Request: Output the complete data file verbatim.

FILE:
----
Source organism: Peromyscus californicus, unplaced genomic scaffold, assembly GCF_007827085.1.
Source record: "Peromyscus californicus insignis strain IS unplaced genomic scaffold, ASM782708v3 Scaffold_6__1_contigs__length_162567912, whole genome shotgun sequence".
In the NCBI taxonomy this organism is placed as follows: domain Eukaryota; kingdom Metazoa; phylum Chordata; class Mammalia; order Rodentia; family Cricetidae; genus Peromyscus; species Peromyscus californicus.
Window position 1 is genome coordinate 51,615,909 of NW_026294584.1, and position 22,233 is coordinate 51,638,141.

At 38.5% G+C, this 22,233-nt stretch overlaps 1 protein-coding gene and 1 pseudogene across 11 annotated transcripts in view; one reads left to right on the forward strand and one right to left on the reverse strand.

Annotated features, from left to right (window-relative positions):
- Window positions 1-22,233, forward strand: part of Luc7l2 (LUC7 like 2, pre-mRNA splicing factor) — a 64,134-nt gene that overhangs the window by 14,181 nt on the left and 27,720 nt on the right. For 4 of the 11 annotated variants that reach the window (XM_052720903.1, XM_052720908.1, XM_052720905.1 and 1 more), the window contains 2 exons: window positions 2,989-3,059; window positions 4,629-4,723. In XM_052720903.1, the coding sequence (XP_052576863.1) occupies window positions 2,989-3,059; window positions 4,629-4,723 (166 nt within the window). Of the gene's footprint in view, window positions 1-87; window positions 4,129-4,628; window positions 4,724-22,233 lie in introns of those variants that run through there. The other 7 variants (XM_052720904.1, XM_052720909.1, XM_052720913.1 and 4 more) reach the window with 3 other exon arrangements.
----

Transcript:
Source organism: Peromyscus californicus, unplaced genomic scaffold, assembly GCF_007827085.1.
Source record: "Peromyscus californicus insignis strain IS unplaced genomic scaffold, ASM782708v3 Scaffold_6__1_contigs__length_162567912, whole genome shotgun sequence".
In the NCBI taxonomy this organism is placed as follows: domain Eukaryota; kingdom Metazoa; phylum Chordata; class Mammalia; order Rodentia; family Cricetidae; genus Peromyscus; species Peromyscus californicus.
Window position 1 is genome coordinate 51,615,909 of NW_026294584.1, and position 22,233 is coordinate 51,638,141.

At 38.5% G+C, this 22,233-nt stretch overlaps 1 protein-coding gene and 1 pseudogene across 11 annotated transcripts in view; one reads left to right on the forward strand and one right to left on the reverse strand.

Annotated features, from left to right (window-relative positions):
- Window positions 1-22,233, forward strand: part of Luc7l2 (LUC7 like 2, pre-mRNA splicing factor) — a 64,134-nt gene that overhangs the window by 14,181 nt on the left and 27,720 nt on the right. For 4 of the 11 annotated variants that reach the window (XM_052720903.1, XM_052720908.1, XM_052720905.1 and 1 more), the window contains 2 exons: window positions 2,989-3,059; window positions 4,629-4,723. In XM_052720903.1, the coding sequence (XP_052576863.1) occupies window positions 2,989-3,059; window positions 4,629-4,723 (166 nt within the window). Of the gene's footprint in view, window positions 1-87; window positions 4,129-4,628; window positions 4,724-22,233 lie in introns of those variants that run through there. The other 7 variants (XM_052720904.1, XM_052720909.1, XM_052720913.1 and 4 more) reach the window with 3 other exon arrangements.